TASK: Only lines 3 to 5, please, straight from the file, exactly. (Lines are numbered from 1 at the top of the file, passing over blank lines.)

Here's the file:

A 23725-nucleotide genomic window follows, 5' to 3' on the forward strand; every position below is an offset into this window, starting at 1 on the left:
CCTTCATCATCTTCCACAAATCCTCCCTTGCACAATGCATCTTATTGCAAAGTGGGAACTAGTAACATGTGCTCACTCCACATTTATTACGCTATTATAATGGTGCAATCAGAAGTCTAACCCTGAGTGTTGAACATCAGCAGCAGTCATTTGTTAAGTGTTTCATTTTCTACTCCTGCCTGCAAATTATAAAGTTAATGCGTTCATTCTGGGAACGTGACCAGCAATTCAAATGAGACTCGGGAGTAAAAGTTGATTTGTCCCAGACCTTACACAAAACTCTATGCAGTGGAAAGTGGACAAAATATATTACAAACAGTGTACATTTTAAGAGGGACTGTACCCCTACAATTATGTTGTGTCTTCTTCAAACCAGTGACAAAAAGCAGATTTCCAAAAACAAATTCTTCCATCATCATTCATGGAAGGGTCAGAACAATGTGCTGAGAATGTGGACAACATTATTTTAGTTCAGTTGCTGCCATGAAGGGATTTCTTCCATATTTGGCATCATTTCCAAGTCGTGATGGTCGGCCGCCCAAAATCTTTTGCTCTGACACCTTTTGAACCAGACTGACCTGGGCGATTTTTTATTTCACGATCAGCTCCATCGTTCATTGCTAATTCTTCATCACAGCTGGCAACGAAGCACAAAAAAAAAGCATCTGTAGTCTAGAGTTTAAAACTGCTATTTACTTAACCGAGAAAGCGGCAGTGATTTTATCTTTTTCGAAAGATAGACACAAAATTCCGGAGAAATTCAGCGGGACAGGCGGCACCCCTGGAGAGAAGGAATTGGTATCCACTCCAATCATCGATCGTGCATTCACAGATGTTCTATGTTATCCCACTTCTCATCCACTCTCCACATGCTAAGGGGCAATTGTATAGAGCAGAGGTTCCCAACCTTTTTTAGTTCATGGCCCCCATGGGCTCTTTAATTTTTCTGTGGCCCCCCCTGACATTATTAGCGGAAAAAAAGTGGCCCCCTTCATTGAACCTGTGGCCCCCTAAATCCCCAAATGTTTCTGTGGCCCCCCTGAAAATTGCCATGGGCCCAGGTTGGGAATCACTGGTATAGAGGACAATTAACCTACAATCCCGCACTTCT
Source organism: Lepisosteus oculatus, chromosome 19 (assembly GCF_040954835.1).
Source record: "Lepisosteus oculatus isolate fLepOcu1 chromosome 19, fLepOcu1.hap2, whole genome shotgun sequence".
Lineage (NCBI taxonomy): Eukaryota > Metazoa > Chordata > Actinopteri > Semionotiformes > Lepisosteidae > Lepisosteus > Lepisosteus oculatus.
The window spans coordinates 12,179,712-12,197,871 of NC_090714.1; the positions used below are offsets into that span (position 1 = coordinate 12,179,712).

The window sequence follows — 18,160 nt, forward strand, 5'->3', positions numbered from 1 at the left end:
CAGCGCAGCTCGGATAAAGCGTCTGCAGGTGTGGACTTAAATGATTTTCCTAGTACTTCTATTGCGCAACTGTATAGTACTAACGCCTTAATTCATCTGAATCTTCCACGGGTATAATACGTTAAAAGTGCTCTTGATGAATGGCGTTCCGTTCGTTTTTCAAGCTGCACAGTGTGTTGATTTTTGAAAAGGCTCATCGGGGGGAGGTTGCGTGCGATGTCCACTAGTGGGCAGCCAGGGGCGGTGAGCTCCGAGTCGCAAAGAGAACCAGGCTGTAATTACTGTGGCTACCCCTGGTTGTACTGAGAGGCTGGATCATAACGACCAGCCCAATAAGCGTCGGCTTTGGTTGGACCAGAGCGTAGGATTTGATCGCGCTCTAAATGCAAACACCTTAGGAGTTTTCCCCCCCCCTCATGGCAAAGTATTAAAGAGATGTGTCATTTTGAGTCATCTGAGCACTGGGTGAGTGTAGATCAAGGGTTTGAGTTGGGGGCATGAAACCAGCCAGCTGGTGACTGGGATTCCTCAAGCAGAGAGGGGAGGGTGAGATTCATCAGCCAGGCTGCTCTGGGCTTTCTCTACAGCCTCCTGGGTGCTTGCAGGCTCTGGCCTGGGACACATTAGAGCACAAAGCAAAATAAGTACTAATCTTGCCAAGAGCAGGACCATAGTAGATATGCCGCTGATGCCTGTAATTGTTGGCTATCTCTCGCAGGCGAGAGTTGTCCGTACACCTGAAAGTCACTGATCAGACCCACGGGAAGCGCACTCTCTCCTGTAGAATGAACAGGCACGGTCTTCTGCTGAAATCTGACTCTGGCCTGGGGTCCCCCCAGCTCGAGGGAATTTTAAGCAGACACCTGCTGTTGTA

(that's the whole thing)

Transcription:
Source organism: Lepisosteus oculatus, chromosome 19 (assembly GCF_040954835.1).
Source record: "Lepisosteus oculatus isolate fLepOcu1 chromosome 19, fLepOcu1.hap2, whole genome shotgun sequence".
Lineage (NCBI taxonomy): Eukaryota > Metazoa > Chordata > Actinopteri > Semionotiformes > Lepisosteidae > Lepisosteus > Lepisosteus oculatus.